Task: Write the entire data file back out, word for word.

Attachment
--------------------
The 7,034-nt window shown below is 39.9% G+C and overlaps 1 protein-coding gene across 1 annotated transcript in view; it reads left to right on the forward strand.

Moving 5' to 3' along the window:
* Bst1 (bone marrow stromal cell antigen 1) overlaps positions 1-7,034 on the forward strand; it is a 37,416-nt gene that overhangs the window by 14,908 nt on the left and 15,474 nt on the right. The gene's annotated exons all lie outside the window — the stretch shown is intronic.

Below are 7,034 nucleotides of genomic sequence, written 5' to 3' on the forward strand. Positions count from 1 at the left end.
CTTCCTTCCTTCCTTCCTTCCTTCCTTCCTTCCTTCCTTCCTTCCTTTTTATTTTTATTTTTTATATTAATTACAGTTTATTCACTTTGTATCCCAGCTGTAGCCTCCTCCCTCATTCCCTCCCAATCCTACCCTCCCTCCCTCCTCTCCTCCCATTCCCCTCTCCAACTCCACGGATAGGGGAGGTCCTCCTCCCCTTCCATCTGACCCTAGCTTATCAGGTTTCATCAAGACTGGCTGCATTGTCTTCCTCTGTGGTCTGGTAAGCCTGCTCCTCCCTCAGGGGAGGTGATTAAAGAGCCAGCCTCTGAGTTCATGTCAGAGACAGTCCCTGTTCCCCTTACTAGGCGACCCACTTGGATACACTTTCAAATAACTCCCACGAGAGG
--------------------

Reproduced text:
The 7,034-nt window shown below is 39.9% G+C and overlaps 1 protein-coding gene across 1 annotated transcript in view; it reads left to right on the forward strand.

Moving 5' to 3' along the window:
* Bst1 (bone marrow stromal cell antigen 1) overlaps positions 1-7,034 on the forward strand; it is a 37,416-nt gene that overhangs the window by 14,908 nt on the left and 15,474 nt on the right. The gene's annotated exons all lie outside the window — the stretch shown is intronic.

Below are 7,034 nucleotides of genomic sequence, written 5' to 3' on the forward strand. Positions count from 1 at the left end.
CTTCCTTCCTTCCTTCCTTCCTTCCTTCCTTCCTTCCTTCCTTCCTTTTTATTTTTATTTTTTATATTAATTACAGTTTATTCACTTTGTATCCCAGCTGTAGCCTCCTCCCTCATTCCCTCCCAATCCTACCCTCCCTCCCTCCTCTCCTCCCATTCCCCTCTCCAACTCCACGGATAGGGGAGGTCCTCCTCCCCTTCCATCTGACCCTAGCTTATCAGGTTTCATCAAGACTGGCTGCATTGTCTTCCTCTGTGGTCTGGTAAGCCTGCTCCTCCCTCAGGGGAGGTGATTAAAGAGCCAGCCTCTGAGTTCATGTCAGAGACAGTCCCTGTTCCCCTTACTAGGCGACCCACTTGGATACACTTTCAAATAACTCCCACGAGAGG